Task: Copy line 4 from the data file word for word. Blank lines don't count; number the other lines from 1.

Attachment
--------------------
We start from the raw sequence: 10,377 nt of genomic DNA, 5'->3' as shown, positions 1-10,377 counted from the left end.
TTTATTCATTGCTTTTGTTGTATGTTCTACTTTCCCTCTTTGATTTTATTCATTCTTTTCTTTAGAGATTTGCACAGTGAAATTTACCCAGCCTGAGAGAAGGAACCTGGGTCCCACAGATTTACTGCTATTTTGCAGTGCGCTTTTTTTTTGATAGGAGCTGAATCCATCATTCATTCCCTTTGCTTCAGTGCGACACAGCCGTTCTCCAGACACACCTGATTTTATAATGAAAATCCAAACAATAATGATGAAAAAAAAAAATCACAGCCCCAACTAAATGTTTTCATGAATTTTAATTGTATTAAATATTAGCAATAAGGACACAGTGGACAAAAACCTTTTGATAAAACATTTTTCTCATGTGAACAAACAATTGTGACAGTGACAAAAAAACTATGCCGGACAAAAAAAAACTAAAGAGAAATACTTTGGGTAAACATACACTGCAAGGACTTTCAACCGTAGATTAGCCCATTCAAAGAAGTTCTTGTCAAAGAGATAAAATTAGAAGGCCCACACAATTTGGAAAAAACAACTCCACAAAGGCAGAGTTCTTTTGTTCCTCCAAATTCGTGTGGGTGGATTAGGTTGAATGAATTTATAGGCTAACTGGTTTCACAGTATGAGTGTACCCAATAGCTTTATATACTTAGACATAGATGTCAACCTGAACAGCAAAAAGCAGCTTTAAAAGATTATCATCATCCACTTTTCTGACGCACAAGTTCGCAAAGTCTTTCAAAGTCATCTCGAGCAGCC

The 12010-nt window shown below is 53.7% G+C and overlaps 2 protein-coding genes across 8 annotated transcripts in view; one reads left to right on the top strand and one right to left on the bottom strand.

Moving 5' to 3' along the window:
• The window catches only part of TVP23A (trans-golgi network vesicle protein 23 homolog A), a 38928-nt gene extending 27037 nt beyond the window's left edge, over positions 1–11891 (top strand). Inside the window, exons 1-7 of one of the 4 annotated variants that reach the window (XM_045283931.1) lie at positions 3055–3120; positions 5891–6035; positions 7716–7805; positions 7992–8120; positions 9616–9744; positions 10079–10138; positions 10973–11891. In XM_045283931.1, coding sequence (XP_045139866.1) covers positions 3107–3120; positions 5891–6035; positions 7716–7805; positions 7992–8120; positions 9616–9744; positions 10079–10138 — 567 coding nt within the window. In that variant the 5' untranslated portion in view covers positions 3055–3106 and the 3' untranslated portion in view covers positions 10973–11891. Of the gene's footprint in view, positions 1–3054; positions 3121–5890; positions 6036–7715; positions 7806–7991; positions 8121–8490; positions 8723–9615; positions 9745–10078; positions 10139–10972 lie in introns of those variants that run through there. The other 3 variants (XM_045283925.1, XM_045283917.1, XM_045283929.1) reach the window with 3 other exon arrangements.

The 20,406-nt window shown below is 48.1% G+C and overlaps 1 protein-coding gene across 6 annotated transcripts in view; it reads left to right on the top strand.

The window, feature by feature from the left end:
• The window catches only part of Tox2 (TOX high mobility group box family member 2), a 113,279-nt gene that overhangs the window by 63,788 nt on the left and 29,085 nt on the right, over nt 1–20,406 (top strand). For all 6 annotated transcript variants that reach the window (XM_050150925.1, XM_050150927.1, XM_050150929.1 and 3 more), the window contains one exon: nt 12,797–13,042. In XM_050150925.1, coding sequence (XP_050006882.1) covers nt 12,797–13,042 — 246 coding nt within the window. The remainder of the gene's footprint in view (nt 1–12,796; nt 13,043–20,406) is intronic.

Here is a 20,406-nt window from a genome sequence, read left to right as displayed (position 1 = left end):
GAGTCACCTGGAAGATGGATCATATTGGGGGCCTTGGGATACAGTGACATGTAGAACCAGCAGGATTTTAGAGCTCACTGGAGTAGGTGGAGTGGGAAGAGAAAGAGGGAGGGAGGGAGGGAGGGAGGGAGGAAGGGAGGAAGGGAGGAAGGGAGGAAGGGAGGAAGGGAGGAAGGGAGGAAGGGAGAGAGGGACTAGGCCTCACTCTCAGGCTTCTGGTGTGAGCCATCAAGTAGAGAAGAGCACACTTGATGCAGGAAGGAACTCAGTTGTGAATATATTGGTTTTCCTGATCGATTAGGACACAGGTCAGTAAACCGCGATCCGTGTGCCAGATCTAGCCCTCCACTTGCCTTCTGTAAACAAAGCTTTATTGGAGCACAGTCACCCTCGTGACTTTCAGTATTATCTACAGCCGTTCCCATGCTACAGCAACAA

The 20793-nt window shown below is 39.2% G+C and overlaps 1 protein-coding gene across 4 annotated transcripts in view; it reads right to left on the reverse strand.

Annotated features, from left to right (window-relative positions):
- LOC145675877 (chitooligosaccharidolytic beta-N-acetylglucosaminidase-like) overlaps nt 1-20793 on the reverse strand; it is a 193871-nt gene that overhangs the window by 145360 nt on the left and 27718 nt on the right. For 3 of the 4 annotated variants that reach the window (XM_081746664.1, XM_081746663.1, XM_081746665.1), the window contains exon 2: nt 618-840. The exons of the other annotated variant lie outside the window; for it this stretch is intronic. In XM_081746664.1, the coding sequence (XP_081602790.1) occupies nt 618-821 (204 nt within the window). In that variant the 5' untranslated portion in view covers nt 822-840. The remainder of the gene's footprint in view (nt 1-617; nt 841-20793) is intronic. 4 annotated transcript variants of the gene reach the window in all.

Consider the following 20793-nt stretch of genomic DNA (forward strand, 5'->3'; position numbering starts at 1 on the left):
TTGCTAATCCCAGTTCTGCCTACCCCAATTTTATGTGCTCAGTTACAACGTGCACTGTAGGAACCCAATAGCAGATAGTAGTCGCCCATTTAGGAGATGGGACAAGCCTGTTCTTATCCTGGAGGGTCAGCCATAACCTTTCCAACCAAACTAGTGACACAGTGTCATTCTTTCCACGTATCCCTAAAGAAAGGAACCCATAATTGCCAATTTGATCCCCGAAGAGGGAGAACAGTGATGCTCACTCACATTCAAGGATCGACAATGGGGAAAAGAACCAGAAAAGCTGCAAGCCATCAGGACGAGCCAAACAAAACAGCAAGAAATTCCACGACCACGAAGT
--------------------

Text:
Moving 5' to 3' along the window: